‘Outnumbered’ outshines other dysfunctional families in British comedy

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So far as families on British TV sitcoms go, the Brockmans are by no means the worst. They’re nothing like the nauseating obsessive compulsive Denton’s from The League of Gentlemen and nowhere near as dysfunctional as the Gallaghers or as ruthless as the Maguires from Shameless. They’re certainly not as deceitful and duplicitous as the Stonems from the first series of Skins or as debauched as the Pinchers from Little Britain. In fact the Brockmans are rather tame by those comparisons, perhaps due to the fact that two of the three children are under 11 years of age, but while they’re a lot more wholesome than those rival families it certainly doesn’t stop them from being any less amusing. Outnumbered has won numerous accolades from the Royal Television Society, National Television Awards and the British Comedy Awards – and deservedly so. This hilarious take on the nuclear family who reside in South London is available now in a sidesplitting boxed set containing all four series, the Christmas special and enough extras to keep you going until the next series is filmed (nothing confirmed yet).

Sue and Pete Brockman are the modern day parents of Ben (Daniel Roche), every mother and fathers nightmare, a hyperactive know it all who can’t tell the difference between the truth and espousing a seemingly endless web of lies, Jake (Tyger Drew-Honey) who has no hesitation pointing out how uncool his father is despite being the most reasonable of all in the house but it is Karen Brockman (Ramona Marquez) who steals the show. This precocious daughter who made her first appearance at only six years old is not afraid to voice her opinion or point out the numerous hypocrisies of her parents actions. Her candid commentary does nothing to ease the tension between her mother and her Aunty whose relationship is only ever a quip away from exploding into complete chaos.  When trapped in a packed car in traffic meltdown Karen’s mother suggests a game to pass the time; “Let’s see who can tell the biggest lie” she suggests. It downgrades the lying and makes it seem less attractive she reasons to her father. After everyone’s turn the camera pans out and Karen is asked for her response. “I like Aunty Angela” she freely admits to shocked silence. It is lines like these, delivered with impeccable comic timing that makes her the programs standout performer. See her in another scene using her toys to recreate X-Factor auditions including an impersonation of a malicious Simon Cowell and it’s little wonder Ramona Marquez became the first child to win the British Comedy Award for ‘Best Female Comedy Newcomer’.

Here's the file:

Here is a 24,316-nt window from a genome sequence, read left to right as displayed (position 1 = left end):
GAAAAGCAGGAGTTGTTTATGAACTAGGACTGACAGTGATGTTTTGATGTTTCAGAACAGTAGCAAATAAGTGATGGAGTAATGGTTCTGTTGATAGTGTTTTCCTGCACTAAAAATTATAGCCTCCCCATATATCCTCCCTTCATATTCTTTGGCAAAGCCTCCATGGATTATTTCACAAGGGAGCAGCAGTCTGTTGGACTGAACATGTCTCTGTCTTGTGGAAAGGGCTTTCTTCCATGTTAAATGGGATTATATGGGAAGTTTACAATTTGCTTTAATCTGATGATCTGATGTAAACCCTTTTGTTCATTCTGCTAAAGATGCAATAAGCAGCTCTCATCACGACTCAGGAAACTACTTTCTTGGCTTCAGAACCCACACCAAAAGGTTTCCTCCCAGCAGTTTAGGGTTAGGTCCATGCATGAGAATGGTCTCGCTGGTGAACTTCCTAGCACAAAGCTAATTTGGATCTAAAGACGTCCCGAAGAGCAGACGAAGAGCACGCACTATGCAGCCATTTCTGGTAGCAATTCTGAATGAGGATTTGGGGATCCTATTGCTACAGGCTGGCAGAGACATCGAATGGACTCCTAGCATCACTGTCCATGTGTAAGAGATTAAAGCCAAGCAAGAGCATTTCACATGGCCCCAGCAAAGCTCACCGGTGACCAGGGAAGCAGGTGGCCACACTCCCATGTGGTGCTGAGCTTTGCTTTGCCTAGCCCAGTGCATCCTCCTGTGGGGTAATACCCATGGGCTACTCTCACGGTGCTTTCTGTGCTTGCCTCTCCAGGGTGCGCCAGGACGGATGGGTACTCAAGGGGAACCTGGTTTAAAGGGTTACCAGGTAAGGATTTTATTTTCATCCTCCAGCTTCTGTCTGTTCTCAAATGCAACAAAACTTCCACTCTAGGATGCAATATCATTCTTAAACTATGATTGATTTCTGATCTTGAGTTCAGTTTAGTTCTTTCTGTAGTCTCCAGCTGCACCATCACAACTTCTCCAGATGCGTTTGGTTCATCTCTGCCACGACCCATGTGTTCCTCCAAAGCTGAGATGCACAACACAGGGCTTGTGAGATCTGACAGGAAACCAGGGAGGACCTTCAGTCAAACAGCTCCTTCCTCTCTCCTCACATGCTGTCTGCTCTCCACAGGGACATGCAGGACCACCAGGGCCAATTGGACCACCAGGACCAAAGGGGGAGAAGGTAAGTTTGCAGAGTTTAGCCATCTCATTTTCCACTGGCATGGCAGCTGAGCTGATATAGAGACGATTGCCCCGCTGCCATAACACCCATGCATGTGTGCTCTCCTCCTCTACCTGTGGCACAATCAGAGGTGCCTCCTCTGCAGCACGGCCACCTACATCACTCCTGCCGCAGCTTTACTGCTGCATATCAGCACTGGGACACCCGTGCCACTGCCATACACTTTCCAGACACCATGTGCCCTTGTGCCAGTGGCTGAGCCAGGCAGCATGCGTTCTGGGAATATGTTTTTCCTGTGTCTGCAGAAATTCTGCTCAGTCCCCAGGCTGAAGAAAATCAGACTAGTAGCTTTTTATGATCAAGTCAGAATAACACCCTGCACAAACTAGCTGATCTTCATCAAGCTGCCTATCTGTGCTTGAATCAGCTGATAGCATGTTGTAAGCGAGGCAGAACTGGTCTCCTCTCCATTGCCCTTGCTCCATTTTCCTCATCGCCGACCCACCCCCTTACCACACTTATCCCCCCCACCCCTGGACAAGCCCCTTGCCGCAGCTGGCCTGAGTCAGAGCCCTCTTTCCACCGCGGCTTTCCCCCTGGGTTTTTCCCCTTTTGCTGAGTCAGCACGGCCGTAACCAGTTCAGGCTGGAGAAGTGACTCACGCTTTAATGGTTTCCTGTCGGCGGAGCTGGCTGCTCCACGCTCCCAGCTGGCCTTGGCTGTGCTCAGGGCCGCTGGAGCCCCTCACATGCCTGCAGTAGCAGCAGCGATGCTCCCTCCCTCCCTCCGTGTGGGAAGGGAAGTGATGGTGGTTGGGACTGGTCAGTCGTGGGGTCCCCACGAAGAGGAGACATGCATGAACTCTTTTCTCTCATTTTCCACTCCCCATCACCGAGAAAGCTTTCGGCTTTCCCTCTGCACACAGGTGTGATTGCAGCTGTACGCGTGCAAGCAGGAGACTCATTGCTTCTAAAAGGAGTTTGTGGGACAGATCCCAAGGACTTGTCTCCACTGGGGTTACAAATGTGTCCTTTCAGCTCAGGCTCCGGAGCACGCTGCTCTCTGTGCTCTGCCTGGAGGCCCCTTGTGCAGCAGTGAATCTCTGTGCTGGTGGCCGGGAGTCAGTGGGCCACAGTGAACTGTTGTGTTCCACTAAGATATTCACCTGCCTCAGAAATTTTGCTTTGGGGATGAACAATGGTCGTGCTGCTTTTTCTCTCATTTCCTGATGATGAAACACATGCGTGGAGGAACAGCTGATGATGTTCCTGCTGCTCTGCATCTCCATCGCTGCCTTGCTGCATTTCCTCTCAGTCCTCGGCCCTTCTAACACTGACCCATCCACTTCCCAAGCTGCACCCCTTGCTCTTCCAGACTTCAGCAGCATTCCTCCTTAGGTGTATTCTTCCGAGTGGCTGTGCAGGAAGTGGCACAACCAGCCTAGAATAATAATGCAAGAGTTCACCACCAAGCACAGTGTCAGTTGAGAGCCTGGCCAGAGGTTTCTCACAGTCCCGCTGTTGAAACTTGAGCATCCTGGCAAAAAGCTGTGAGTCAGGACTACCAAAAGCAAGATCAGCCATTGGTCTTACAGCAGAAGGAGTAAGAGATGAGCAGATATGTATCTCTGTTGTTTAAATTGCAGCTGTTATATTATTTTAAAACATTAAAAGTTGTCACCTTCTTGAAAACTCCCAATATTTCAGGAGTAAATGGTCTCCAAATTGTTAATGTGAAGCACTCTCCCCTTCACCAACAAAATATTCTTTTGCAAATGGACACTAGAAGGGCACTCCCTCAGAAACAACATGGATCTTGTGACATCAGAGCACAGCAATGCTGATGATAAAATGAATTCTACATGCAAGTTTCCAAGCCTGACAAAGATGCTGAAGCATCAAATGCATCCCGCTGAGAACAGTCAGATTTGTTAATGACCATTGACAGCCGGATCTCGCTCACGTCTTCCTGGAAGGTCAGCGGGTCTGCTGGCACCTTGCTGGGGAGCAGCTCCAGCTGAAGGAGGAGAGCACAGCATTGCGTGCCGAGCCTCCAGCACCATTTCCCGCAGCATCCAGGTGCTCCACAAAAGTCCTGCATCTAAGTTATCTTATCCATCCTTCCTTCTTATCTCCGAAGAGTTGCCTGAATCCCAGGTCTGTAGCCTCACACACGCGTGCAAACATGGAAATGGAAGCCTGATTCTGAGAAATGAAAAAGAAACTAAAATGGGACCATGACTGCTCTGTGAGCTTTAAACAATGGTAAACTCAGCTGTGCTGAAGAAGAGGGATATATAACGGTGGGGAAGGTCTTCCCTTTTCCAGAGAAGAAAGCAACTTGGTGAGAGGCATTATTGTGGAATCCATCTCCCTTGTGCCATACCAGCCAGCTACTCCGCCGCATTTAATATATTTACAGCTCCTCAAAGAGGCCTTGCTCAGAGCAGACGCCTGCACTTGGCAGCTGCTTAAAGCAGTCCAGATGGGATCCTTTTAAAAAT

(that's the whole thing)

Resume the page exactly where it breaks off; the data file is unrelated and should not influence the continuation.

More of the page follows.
The four series are pitched in different settings, a delayed flight at an airport, a London outing bus trip, a city restaurant but mostly take place inside the Brockman household. Whether it’s outside or a rainy Sunday afternoon preventing no chance of escape- all provide numerous opportunities to create and exacerbate family tension with equal measure of frustration and humour. While the programs one-liners are clever and often unpredictable what is surprising is how much of the program is ad-libbed. “We have a script but if we go off it it’s usually alright and they keep it” Roche (Ben) revealed on The Jonathon Ross Show. That may be in part why family arguments carry so well and lead to scenes allowing the actors to set each other up. “But he was disrespecting me” is Ben’s feeble response after his father chastises him for what is essentially his atypical behaviour; “you were specifically told no fighting, no swearing and no drinking alcohol and I caught you bashing that kids head on the floor shouting ‘don’t touch my bloody beer’”.

One obvious problem with Outnumbered- the bane of every child performer’s career is the fact they grow up. With Karen reaching puberty and Ben entering his teenage years the issues that confront Jake, the eldest sibling are closer to resembling an episode of the Inbetweeners or Skins more than the humour which made the program in the first place. In fact Tyger Drew-Honey who plays Jake predicted the show will not continue for that reason. He explained “if it gets to a point where they aren’t cute any more, though, I think it will have to stop. The point of (the program) is that it is set around the house with the school run and the madness of that. If everyone is mature I just don’t think it will work.” Fans of the show will hope he’s proved wrong.

 

Outnumbered Series 1 to 4 is out through Roadshow Home Entertainment.